The responsive approach by the Basel Committee (on Banking Supervision) to regulation: Meta risk regulation, the Internal Ratings Based Approaches and the Advanced Measurement Approaches
The use of complex and sophisticated financial instruments, such as derivatives, in the modern financial environment, has triggered the emergence of new forms of risks. As well as the need to manage such types of risks, this paper investigates developments which have instigated the Basel Committee in developing advanced risk management techniques such as the Internal Ratings Based (IRB) approaches and the Advanced Measurement Approaches (AMA). Developments since the inception of the 1988 Basel Capital Accord have not only led to growing realisation that new forms of risks have emerged, but that previously existing and managed forms require further redress. Basel II has evolved to a form of meta regulation – a type of regulation which involves the risk management of internal risk within firms. This paper attempts to illustrate the extent to which the Basel II Capital Accord has responded to global and financial developments and concludes on the basis of available research evidence, that given the difficulties attributed to the constantly evolving nature of risk and the need for regulators to remain one step ahead, that Basel II, to an extent, has been responsive in meeting with regulatory demands. However, the existence of unregulated instruments such as hedge funds still implies that, despite its advancements and achievements, the Basel Committee still faces uphill challenges in its efforts to address and regulate risks.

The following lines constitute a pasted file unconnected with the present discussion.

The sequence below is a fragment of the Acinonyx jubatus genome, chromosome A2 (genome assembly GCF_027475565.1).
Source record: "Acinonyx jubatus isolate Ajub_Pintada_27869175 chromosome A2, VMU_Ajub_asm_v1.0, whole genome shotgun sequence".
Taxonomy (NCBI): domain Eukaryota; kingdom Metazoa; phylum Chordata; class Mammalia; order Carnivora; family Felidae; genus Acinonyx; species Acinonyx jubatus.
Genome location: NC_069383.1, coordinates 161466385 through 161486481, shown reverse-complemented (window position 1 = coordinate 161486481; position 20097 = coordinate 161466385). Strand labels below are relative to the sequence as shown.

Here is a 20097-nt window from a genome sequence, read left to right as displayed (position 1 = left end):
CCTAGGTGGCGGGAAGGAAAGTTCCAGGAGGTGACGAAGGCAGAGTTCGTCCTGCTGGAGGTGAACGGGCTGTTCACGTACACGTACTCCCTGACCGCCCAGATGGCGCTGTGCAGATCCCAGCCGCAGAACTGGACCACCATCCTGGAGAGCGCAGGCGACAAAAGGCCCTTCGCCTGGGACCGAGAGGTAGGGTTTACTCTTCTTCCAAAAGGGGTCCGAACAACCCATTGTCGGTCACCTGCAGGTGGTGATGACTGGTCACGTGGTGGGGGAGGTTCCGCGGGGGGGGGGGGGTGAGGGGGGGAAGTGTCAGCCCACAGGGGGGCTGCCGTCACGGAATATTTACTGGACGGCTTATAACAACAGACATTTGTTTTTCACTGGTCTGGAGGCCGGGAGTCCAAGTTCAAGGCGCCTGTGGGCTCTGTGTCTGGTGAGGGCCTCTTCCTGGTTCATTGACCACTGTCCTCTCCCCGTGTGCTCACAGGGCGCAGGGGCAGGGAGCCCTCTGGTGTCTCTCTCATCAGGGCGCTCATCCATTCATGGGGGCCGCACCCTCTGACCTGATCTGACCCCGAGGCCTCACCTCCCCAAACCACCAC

|Date of creation:||Aug 2009|
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